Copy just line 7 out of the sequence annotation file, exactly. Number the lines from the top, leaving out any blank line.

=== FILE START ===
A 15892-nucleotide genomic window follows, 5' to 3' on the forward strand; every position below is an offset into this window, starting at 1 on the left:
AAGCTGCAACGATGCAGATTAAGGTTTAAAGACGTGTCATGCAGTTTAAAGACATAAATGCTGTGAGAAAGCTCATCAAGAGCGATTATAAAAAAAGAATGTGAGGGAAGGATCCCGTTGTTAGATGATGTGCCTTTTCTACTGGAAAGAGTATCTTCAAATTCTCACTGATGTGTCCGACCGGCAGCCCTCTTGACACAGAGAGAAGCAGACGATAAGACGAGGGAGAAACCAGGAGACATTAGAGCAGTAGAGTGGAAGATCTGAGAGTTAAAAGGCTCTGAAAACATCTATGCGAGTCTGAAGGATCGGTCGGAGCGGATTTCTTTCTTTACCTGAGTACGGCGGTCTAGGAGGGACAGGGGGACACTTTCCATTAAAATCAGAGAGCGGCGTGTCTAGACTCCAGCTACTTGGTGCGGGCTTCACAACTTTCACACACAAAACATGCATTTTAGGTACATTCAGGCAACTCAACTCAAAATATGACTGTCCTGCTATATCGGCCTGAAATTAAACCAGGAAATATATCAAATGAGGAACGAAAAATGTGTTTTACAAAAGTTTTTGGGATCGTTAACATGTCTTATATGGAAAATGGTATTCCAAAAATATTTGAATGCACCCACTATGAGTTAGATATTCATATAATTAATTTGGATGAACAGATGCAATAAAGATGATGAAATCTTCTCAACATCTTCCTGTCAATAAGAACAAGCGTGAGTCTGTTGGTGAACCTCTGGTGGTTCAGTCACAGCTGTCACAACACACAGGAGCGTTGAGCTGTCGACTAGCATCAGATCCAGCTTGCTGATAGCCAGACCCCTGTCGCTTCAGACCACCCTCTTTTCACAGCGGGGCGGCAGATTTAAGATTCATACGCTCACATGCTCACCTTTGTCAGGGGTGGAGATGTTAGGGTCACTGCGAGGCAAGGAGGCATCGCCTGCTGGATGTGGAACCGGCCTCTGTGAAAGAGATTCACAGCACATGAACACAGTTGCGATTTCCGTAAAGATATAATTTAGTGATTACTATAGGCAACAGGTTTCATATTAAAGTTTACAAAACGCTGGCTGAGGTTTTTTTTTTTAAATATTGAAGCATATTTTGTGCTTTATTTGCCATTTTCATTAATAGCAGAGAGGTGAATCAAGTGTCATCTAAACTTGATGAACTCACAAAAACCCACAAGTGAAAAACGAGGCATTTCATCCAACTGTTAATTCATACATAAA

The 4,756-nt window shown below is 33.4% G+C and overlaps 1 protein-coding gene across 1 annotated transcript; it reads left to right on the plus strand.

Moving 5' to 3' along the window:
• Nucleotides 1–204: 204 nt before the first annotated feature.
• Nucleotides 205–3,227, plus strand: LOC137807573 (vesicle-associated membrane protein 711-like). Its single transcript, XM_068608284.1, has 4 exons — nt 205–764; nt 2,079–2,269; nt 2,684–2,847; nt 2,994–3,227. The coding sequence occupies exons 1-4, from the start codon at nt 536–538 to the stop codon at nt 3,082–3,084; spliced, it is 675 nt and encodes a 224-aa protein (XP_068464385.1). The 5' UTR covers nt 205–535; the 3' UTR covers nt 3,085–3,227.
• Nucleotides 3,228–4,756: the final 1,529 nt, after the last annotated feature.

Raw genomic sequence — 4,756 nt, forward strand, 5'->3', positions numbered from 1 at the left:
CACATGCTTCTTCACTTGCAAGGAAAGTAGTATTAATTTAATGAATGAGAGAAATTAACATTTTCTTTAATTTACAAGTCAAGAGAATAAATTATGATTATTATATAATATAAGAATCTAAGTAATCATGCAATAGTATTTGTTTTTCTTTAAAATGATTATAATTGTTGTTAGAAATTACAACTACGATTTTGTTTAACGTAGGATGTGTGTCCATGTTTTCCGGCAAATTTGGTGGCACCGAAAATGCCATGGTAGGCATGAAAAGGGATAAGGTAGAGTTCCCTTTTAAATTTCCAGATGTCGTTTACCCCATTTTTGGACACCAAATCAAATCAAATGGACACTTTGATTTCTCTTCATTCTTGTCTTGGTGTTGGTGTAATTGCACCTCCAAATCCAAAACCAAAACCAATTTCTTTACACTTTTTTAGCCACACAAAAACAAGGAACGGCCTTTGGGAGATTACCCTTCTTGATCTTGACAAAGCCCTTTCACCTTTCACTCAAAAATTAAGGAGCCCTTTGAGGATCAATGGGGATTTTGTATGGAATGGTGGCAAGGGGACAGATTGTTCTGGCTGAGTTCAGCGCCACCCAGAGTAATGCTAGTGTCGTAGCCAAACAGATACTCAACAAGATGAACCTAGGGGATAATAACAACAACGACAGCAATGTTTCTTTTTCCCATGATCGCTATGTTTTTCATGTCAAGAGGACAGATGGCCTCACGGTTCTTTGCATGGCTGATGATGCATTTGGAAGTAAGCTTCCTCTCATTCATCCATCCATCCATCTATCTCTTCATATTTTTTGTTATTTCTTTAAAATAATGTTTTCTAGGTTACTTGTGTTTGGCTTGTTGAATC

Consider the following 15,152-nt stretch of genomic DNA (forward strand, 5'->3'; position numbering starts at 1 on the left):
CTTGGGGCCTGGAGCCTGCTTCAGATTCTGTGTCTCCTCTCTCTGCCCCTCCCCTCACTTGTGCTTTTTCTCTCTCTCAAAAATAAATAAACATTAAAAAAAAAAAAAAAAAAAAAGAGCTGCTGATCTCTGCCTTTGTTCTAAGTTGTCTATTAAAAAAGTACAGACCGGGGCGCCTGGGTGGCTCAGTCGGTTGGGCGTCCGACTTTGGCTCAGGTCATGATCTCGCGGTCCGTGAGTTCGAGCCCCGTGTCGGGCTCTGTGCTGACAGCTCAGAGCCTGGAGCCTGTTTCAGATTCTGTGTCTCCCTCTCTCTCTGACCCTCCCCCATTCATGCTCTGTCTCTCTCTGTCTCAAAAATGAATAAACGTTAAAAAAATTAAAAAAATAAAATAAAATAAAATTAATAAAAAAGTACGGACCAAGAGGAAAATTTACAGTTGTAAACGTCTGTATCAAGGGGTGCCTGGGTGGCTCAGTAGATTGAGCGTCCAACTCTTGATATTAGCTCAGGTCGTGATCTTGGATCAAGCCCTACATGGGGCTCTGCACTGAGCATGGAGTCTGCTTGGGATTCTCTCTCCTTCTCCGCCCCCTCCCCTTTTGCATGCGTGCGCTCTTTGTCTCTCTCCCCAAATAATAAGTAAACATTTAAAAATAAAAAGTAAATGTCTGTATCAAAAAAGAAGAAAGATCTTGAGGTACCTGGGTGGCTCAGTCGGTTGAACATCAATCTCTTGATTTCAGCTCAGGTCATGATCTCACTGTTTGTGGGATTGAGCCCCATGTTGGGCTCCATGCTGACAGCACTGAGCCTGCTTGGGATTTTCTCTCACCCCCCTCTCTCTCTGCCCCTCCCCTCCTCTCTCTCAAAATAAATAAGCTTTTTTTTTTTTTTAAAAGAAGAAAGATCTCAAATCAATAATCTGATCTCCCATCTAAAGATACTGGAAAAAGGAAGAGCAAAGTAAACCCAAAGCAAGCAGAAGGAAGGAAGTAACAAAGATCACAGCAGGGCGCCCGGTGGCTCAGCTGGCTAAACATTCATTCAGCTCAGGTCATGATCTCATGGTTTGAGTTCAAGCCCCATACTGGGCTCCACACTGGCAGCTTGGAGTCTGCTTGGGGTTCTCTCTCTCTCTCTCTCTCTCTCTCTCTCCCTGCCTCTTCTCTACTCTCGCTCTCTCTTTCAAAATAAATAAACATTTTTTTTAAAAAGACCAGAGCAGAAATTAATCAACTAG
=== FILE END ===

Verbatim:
• Nucleotides 3,228–4,756: the final 1,529 nt, after the last annotated feature.